Nothing However The Cleft Of The Enamel: Might Be Time To Discover One other Dentist – Opinion – Aurora Advertiser – Aurora, MO
Columns share an author’s personal perspective.
Q: I hope for some advice. I have a molar that has been falling out since October. The temperature prepared for the molar dropped out after three days. A crown was inserted two weeks later and fell out after three days. Every time I ate soft foods. It was built with a bond that fell off in three days. The special adhesive filling fell off in three days. I paid $ 650 for half a crown. Insurance no longer pays. I am fixed income, retired, 72 years old. Help.
– E. Jane
A: I have advice and it will be pretty strong and direct.
Unless you have a specific reason not to follow what I’m about to say, I would ask for your deposit and leave the dentist. (If you do, take your records and films with you for the new dentist. These records and films are legally yours.)
The reason I’m so blunt is that any competent dentist can control the retention of a crown. I say this for the following reasons:
If your remaining tooth structure is very short, it can usually be difficult to hold back a crown. But all the dentist needs is more time to build up the short piece of remaining tooth structure using a variety of materials available. It is known as the “core structure”. It may be more expensive, but if necessary, the cost is justified. There are times when a core build-up requires root canal treatment first, but these times are rare. Sometimes even using a more retentive cement helps, but this isn’t as good as the other options. Cement doesn’t retain a cap or crown, the design does. That is under the control of the dentist.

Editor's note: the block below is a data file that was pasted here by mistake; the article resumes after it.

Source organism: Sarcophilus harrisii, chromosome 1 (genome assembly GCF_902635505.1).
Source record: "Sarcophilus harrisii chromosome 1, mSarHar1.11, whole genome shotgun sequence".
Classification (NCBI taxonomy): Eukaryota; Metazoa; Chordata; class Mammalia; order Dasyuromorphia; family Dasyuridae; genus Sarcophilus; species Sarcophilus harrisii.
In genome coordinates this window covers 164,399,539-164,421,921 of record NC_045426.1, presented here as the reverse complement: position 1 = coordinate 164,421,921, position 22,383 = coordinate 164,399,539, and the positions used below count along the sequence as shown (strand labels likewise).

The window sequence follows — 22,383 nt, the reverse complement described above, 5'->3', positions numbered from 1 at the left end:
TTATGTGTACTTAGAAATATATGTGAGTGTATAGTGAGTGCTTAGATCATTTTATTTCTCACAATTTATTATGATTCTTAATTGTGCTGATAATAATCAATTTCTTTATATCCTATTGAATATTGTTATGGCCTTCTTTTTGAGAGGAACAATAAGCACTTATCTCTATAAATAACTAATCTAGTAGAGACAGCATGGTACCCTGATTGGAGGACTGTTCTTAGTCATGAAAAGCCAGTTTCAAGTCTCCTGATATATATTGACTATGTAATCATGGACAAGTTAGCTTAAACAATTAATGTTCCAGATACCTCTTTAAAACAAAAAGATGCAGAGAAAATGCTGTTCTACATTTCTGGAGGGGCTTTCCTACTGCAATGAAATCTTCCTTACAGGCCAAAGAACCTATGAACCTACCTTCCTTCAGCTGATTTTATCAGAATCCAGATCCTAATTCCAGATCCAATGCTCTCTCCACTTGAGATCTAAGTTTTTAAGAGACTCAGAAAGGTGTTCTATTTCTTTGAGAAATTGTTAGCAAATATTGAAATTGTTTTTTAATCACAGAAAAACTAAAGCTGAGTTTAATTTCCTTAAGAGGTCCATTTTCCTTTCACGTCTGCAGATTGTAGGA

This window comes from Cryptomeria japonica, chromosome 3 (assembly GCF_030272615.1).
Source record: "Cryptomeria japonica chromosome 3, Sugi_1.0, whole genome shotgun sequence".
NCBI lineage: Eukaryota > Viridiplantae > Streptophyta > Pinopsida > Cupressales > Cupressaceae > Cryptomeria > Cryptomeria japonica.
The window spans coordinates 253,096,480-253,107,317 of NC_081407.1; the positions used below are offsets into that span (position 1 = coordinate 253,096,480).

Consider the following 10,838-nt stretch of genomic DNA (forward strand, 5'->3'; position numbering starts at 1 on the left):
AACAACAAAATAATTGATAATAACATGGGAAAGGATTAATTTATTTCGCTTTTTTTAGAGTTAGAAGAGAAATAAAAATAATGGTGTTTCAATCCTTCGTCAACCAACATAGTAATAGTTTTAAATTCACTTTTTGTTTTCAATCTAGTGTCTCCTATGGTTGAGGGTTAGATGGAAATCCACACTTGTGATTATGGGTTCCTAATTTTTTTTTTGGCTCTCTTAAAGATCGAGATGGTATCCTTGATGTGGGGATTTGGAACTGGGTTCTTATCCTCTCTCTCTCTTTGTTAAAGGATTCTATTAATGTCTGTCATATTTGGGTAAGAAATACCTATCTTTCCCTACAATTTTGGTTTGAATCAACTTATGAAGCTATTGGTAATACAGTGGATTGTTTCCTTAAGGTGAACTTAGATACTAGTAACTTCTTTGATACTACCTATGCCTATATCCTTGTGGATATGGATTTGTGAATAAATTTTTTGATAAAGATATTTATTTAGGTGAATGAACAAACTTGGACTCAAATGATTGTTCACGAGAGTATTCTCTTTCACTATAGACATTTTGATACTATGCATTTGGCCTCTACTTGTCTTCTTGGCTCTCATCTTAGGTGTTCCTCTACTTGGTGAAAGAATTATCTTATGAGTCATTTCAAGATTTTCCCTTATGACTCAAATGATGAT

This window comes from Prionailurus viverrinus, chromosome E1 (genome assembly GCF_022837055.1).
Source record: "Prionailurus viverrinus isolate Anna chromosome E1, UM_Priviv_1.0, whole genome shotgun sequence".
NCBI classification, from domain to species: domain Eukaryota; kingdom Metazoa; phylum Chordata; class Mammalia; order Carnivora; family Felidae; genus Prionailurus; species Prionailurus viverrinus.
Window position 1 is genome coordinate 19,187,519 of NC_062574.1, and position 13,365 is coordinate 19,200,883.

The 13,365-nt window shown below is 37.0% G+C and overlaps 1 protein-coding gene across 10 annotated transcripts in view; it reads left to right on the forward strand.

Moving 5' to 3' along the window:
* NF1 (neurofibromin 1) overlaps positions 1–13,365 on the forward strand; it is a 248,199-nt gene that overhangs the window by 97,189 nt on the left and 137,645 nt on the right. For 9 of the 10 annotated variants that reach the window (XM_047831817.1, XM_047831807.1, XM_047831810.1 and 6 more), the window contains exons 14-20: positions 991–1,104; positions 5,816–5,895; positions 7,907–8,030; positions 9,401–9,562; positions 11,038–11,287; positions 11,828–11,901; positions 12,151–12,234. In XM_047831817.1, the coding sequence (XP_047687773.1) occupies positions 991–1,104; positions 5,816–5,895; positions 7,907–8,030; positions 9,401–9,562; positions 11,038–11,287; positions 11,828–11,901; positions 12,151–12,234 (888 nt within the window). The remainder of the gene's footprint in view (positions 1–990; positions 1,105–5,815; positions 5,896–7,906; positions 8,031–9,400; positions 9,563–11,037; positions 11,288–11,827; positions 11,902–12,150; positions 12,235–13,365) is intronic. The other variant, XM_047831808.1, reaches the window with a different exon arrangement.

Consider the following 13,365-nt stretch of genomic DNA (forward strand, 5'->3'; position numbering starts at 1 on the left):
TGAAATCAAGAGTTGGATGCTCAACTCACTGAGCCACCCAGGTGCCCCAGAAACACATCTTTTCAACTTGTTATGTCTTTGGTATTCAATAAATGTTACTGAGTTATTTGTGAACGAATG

Now it is possible that the dentist, having already spent a lot of time (albeit a lack of time), may object to the return of your deposit. In this case, your only choice is to do the final restoration. If this fails (falls off), you will be asked for a full refund.
If the dentist objects, I would write a letter to your state health department explaining what happened. I believe that all states have a way to deal with this type of claim. Either they have a peer-reviewed group (other dentists) or they have a legal group that can force the dentist to do the right thing when they are not ready. In fact, the dentist could lose his state license because of such a problem.
You can show my letter to the dentist if you like, or you can just discuss with the dentist what you think after reading my letter. I don’t like to be that straightforward, but I am generally upset with the way dentistry is practiced these days. That’s basically why I’m doing this column. Good questions deserve good answers.
Dr. Richard Greenberg, of Ipswich, practiced dentistry for 45 years after attending dental school at Columbia University, where he was later Associate Clinical Professor of Restorative Dentistry and moderator of the ethics course. Do you have a dental question or a comment on the column? Email to [email protected]